Just about everyone has heard the phrase " cash is king" in investing. That's true for business finances, too.
A simple definition of a cash flow statement is how money, that is cash and cash equivalents, enters and exits a company.
Julie Neitzel, partner at WE Family Offices, says cash flow is how businesses pay their employees, buy materials and cover basic expenses. Companies need cash to pay down debt, invest in the business and pay shareholder dividends.
Cash flow statements are part of the mandatory financial quarterly reports that companies release. While many investors simply focus on a company's balance sheet, Colin McWey, vice president and portfolio manager at Heartland Advisors, says income and cash flow statements are released concurrently and are just as important.
According to McWey, investors can use cash flow statements to analyze a business's finances because it is harder for companies to manipulate those versus income statements, which focus on revenues and expenses. "The income statement and the cash flow statement should be telling you the same story over a long enough period of time. If the two are consistently not lining up and telling you the same story over time, it's a real potential red flag," he says.
With this in mind, here are three key concepts investors should understand about cash flow statements:
-- The structure of a cash flow statement. -- Cash flow versus net profits.
-- Using cash flow metrics.
The Structure of a Cash Flow Statement
Cash flow statements start with net income from the income statement and add in depreciation and amortization, which are recognized as noncash expenses, McWey says. The company then works through all the adjustments made throughout the quarter to come to the actual cash flow. It's important to distinguish income from cash. "Income is earnings, but income does not equal the actual cash that goes in and out the door of a company in any time period," he says.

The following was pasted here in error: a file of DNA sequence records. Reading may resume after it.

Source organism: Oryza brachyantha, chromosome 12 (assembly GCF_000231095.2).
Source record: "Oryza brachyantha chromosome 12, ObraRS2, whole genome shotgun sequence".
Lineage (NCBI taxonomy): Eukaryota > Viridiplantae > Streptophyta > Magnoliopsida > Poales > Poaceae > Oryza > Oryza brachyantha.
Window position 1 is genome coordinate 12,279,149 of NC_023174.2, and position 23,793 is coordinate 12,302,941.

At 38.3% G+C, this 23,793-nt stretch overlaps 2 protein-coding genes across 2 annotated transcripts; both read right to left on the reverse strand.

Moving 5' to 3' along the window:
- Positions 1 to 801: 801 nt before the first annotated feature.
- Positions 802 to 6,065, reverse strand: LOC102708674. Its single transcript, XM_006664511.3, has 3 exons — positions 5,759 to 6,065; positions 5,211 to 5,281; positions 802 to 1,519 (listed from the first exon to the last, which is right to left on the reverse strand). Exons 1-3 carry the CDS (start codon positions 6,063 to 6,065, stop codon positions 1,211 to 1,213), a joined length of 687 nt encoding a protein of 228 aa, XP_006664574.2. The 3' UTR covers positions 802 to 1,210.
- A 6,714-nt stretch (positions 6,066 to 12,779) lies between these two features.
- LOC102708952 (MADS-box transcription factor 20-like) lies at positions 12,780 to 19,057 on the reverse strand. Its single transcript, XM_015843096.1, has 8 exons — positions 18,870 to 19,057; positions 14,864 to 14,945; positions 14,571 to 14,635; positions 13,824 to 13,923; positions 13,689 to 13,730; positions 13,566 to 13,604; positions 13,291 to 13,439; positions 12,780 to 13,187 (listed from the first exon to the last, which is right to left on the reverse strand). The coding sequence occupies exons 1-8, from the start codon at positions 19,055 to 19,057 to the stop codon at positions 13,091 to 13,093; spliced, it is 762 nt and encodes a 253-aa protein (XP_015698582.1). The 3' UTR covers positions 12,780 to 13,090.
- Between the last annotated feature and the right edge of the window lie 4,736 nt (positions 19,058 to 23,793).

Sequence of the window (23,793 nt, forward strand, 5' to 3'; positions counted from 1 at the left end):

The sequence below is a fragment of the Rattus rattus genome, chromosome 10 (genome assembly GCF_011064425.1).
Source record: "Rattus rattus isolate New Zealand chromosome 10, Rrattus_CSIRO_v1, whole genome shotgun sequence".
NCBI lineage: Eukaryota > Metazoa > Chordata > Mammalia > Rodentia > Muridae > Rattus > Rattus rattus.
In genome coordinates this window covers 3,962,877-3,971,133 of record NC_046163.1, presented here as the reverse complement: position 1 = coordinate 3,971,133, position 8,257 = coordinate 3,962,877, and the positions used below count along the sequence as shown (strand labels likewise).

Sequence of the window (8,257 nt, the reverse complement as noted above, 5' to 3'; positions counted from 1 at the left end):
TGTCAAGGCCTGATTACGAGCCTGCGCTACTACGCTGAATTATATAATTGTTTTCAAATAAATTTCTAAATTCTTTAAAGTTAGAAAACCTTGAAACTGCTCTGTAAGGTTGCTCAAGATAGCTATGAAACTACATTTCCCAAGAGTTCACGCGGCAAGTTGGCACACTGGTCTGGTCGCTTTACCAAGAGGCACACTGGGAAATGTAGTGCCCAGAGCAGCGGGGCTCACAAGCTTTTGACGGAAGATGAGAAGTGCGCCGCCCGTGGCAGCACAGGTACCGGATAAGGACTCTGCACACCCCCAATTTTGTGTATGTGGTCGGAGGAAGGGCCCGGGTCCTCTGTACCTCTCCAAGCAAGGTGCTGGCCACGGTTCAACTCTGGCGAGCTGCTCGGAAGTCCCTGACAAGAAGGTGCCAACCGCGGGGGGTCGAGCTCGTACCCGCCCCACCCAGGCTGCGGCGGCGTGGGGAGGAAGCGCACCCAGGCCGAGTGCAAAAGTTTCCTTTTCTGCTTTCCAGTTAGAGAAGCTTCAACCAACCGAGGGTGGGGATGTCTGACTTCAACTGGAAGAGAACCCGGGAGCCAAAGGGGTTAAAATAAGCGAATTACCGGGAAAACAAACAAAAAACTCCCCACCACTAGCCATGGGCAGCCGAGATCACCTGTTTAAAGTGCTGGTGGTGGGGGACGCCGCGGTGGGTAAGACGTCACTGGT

Dwain Phelps, founder and CEO of Phelps Financial Group, says the three main components are operating activities, financing activities and investment activities. "Operating activities are all the funds that flow into the business. You want that number to be consistently positive through a five-to-10-year period," Phelps says.
Operating cash flow is where the detailed adjustments occur to reflect swings in a company's working capital, which can positively or negatively impact actual cash flow, according to McWey.
Financing activities include issuing stock, bonds and loans, Phelps says. Those activities bring money into a company, and a large positive number here can mean a company is accumulating a lot of debt or is using debt to grow, he says. Transactions that are negative for cash flow include paying down debt, issuing dividends or buying back stock. Phelps prefers if this line item is negative.
Investing activities can include buying or selling equipment or other assets, Phelps says. These figures can sometimes be negative if a company is investing in long-term assets, which can be a good sign. Over the long run, investors should look at positive line items for operating activities and negative line items for financing and investing activities, he adds.